Coronavirus: Switzerland to release a road map for reopening shuttered borders

The Swiss government said on Wednesday that it would produce a 'road map' outlining how the country's borders can be reopened.

Coronavirus: Switzerland to release a road map for reopening shuttered borders
This photograph taken on April 15, 2020, near Collex at a border post between Switzerland and France, shows concrete blocks closing the border adorned with graffiti reading in French: "The virus won't

Closures along Switzerland’s borders – particularly with France, Italy and Germany – have caused havoc for those living along the border, many of whom have been separated from family and friends along the other side. 

Pressure has been rising on the Swiss government to relax border controls and restore freedom of movement. As a result, the Swiss government said on Wednesday that it would produce a timetable to show how the country's borders can be reopened.

As yet, the government has given no indication as to when the timeline will be released – or which restrictions would be relaxed first. 

Border closures

On March 25th, Switzerland closed all its borders to everyone except citizens, residents and cross-border permit holders – while also shutting down several border crossings. 

On April 16th, the border closures were extended to prohibit cross-border shopping. On May 11th, family reunions will again be permitted – however these were limited in scope.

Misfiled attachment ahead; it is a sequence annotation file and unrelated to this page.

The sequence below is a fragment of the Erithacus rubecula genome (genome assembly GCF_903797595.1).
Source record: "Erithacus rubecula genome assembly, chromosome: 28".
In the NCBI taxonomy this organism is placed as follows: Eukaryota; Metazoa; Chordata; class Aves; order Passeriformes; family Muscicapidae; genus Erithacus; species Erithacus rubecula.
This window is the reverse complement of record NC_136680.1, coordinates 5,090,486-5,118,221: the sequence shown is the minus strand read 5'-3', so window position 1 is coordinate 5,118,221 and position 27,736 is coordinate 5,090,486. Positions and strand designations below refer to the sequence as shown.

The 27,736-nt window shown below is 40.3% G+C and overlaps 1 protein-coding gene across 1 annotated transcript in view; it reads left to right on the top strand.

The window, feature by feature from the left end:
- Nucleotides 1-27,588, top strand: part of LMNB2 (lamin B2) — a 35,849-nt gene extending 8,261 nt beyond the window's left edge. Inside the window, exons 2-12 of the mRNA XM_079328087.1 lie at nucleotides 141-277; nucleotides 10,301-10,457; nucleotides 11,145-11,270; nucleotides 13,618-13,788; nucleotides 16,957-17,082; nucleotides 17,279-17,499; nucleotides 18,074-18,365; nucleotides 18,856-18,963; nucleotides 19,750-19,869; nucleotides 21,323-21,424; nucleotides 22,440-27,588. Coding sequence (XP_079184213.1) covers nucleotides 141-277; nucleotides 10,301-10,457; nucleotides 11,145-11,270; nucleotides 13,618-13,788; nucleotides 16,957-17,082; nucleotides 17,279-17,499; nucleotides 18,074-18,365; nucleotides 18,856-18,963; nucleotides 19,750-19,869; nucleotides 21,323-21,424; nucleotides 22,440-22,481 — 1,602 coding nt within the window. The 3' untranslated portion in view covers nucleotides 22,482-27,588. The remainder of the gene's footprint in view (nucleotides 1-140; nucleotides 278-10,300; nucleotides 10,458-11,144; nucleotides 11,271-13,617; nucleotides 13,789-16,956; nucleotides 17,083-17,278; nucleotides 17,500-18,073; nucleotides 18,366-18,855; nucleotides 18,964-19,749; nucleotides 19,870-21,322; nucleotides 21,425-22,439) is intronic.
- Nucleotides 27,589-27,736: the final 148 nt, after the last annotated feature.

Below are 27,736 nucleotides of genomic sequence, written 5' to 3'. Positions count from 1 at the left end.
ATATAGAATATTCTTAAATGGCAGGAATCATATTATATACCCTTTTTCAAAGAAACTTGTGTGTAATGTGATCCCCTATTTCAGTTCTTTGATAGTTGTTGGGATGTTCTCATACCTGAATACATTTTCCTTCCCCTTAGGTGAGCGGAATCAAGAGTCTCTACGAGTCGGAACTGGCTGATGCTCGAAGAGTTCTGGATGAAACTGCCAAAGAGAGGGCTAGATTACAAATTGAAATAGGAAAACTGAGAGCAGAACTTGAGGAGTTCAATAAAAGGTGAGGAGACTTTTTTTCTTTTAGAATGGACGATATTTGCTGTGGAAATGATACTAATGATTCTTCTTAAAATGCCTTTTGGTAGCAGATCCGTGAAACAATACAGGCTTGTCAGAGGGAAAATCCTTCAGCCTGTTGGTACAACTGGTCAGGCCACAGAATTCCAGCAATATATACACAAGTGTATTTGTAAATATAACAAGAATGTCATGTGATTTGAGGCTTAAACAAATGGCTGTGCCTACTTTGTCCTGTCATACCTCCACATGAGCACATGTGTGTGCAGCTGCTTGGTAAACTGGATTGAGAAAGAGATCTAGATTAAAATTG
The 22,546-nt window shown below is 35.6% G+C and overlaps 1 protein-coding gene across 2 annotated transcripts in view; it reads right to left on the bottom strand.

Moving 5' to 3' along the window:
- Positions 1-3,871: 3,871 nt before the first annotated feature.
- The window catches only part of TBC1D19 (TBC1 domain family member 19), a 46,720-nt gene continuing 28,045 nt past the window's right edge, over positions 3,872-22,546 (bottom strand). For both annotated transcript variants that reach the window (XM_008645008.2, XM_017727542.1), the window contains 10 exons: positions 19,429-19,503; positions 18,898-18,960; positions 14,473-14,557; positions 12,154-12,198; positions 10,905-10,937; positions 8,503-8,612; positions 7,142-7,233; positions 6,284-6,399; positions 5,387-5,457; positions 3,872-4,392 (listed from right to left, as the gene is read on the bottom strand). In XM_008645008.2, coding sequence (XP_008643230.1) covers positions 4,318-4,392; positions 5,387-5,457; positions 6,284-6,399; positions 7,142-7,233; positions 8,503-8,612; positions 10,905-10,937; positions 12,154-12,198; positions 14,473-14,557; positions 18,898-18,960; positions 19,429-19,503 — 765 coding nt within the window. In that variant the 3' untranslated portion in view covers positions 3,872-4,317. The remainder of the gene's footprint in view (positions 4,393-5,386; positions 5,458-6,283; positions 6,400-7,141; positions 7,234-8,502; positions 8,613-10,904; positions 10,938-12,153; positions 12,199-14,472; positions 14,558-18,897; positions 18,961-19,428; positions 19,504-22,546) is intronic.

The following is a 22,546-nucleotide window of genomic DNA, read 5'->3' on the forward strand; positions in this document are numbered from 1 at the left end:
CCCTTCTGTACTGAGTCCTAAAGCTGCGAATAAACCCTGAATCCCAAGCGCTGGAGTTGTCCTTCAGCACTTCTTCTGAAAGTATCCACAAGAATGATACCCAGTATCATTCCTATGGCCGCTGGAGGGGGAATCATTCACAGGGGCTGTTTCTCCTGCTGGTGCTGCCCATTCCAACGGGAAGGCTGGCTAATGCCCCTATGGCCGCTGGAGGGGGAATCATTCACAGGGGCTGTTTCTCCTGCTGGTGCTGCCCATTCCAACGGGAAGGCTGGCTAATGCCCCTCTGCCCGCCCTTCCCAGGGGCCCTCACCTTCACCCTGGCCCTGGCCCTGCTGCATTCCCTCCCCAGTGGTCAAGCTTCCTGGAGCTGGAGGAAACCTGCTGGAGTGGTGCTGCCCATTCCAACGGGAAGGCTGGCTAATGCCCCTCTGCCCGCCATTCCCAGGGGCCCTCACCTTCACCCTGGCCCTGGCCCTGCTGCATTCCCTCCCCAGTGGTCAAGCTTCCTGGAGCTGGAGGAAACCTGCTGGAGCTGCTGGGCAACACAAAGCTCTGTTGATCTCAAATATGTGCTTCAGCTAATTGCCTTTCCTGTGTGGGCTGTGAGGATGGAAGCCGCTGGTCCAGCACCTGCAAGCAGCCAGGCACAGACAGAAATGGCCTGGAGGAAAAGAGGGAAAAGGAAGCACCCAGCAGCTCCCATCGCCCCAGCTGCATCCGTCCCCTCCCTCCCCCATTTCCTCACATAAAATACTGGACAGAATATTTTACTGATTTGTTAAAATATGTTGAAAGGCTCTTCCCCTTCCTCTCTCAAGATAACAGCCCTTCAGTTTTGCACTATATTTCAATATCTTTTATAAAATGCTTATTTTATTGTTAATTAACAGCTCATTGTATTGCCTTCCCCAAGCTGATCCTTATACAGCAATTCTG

As reported in the NZZ on Wednesday May 6th, a think tank looking at how to reopen the Swiss economy has called upon authorities to allow all family and work-related crossings to again take place, particular in neighbouring regions which are less affected by the Covid-19 outbreak. 

Currently, unmarried couples and extended families are not able to cross the border to see each other. 

Representatives in border regions of France and Germany have written to the Swiss Federal Council to relax these restrictions. 

Limited family reunions from May 11th

In an official statement issued by the Swiss Government, the Federal Council said entry restrictions into Switzerland would begin to be lifted. 

“For Swiss and EU citizens, family reunification in Switzerland will become possible again from 11 May. Border controls will however remain in place” said the statement. 

The statement did not provide any clarification as to whether residence permit holders of EU countries would be allowed to enter Switzerland for the purposes of family reunions, nor did it provide an indication as to the documentation needed to prove that entering Switzerland was being done for the purposes of visiting a family member. 

READ: Bars, restaurants and gyms in Switzerland to open sooner than expected so country 'can live with the virus'

Border control authorities have discretion as to whether they can allow someone to enter, the police confirmed to Swiss tabloid Blick on Thursday

The police said on Thursday that while this includes spouses, registered partners and children. Justice Department boss Karin Keller-Sutter emphasised during her press conference on Wednesday that visiting grandparents was not included in the scope of the relaxation. 

Tourism unlikely in either direction this summer

Relaxation of border controls for tourism in both directions however remain unlikely – even for later in the summer. 

Although there are likely to be some relaxations put into place from May 11th, all open Swiss borders will remain monitored and controlled into the future.